Environmental Factor, November 2009, National Institute of Environmental Health Sciences
First Annual Meeting of the NIEHS Centers for Neurodegeneration Science
By Dixie Ann Sawin
The NIEHS Centers for Neurodegeneration Science (CNS) - formerly The Collaborative Centers for Parkinson's Disease Environmental Disease Research (CCPDER) - held the program's first annual meeting on October 8 and 9 at NIEHS. Speakers included scientists from the centers at Emory University, The Burnham Institute and the University of California, Los Angeles (UCLA), as well as investigators with the NIEHS Intramural program and the National Toxicology Program (NTP). NIEHS Health Science Administrator Cindy Lawler, Ph.D., is the extramural officer who oversees the NIEHS-funded centers.
The goals of the meeting included fostering interaction among the centers that could lead to collaborative research, highlighting the findings of all the Centers, enabling trainees to become more integrated within the program, and introducing center investigators to NIEHS investigators involved in related research (see text box). As Lawler observed, interaction of trainees across centers is "a key part of the program."
The CNS program addresses the need for integrated research efforts involving basic and clinical scientists in a quest to discover the causes of and possible treatments for neurodegenerative diseases. In 2008, NIEHS awarded five-year CNS grants totaling $4.2 million per year to Emory, UCLA and Burnham. Each Center supports an administrative core, service/facility cores and a research development core for pilot projects by investigators studying Parkinson's Disease (PD).
According to NIEHS Acting Deputy Director Steve Kleeberger, Ph.D., NIEHS has a significant commitment to this type of research on neurodegenerative disease and supports more than 20 individual RO1 and R25 grants on PD, ranging from the epidemiology of PD to the development of new animal models of PD and studies of brain transport and regenerative mechanisms. "These Centers are especially important for helping move this research forward," Kleeberger stressed, "and the interaction between multiple disciplines within the centers... is a really important mechanism to enable the kind of research necessary to understand the pathogenesis of disease."
The Emory group started off the presentations on the first day with an overview by Center Director Gary Miller, Ph.D. The overall goals of this Center are to determine how environmental and genetic disruption of dopamine (DA) storage leads to oxidative damage; to identify novel mechanisms by which DA neurons respond to oxidative stress; to determine how environmental toxicants disrupt redox balance; and to identify novel biomarkers of environmental toxicant exposure associated with PD.
The overall goals of the Burnham investigators were outlined by Center Director Stuart Lipton, M.D., Ph.D. His group focuses on the ability of S-nitrosylation and oxidation of proteins to mimic genetic mutations seen in PD. These mutations cause protein mis-folding, abnormal signaling and eventual cell injury and death. Lipton's group proposes to generate "novel hits" from chemical library screens that could possibly be used as targets for therapeutic intervention.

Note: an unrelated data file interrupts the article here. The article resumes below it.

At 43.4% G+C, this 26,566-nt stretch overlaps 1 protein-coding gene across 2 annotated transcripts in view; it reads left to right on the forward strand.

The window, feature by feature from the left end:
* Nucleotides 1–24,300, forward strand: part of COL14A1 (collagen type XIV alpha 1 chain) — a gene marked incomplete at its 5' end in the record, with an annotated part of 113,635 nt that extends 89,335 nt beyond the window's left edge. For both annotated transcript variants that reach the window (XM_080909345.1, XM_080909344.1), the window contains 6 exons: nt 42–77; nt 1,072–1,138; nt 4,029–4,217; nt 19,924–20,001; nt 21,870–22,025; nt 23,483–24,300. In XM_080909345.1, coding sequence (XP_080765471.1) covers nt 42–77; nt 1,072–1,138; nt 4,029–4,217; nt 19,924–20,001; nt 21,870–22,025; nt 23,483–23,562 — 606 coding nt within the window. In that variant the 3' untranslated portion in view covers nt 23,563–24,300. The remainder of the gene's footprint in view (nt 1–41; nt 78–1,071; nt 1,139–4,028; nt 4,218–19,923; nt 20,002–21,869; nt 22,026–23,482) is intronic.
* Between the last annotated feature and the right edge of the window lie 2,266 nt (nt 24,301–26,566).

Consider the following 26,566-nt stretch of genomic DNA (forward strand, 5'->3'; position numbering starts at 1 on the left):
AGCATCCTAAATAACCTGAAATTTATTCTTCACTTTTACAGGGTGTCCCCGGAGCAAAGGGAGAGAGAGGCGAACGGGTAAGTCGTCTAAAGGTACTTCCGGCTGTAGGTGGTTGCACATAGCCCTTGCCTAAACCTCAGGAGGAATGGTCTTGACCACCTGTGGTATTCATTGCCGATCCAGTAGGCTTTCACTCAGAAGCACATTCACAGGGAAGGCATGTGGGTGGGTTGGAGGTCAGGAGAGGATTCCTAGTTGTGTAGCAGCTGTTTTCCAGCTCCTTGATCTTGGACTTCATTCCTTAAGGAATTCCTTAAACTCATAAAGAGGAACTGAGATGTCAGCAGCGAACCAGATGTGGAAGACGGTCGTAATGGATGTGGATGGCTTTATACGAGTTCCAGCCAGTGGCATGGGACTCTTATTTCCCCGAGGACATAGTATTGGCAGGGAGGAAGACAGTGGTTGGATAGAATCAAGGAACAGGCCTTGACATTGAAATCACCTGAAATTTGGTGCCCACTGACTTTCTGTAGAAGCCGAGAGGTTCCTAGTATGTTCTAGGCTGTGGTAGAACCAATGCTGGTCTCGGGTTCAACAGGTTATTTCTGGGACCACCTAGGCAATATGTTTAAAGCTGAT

The UCLA researchers, headed by Marie-Fran��oise Chesselet, M.D., Ph.D., seek to identify novel mechanisms that contribute to the pathogenesis of sporadic PD by investigating primary cellular pathways affected by agricultural pesticide use, particularly in the well-characterized patient cohort in the agricultural region of the California Central Valley. Initial evidence suggests that pesticides lead to aberrant folding of proteins and the involvement of the ubiquitin-proteasome system (UPS), adverse effects on microtubule assembly and inhibition of aldehyde dehydrogenase - an important detoxification enzyme. The overall objective is to determine whether disruption of these processes can increase the risk of developing PD.
A poster session featuring the work from the different laboratories within each center was held after the first day of talks. A trainee meeting, organized by NIEHS Health Science Administrator Mike Humble, Ph.D., provided useful information on training and career development.
(Dixie-Ann Sawin, Ph.D., is a post-doctoral research fellow in the NIEHS Laboratory of Neurobiology Neurotoxicology Group on detail as a writer for the Environmental Factor.)
The Intramural Perspective
Several Intramural scientists attended the CNS meeting and interacted with the CNS grantees. They were also interested in the poster presentations by investigators and trainees.
On the second day of the CNS meeting, NIEHS and NTP investigators presented their work. Jau-Shyong Hong, Ph.D., head of the Pharmacology Group, and G. Jean Harry, Ph.D., head of the Neurotoxicology Group, shed light on the neurotoxic and neuroprotective effects of microglia, the brain macrophage cells, and their putative role in PD.
Raymond Tice, Ph.D, chief of the NTP Biomolecular Screening group highlighted the goals of the Tox21 Community and the pursuit of molecular biomarkers of exposure to drugs or toxicants.
Epidemiology Branch Staff Scientist Freya Kamel, Ph.D, and Tenure Track Investigator Honglei Chen, M.D., Ph.D, highlighted their studies of the associations of pesticides and smoking with PD development.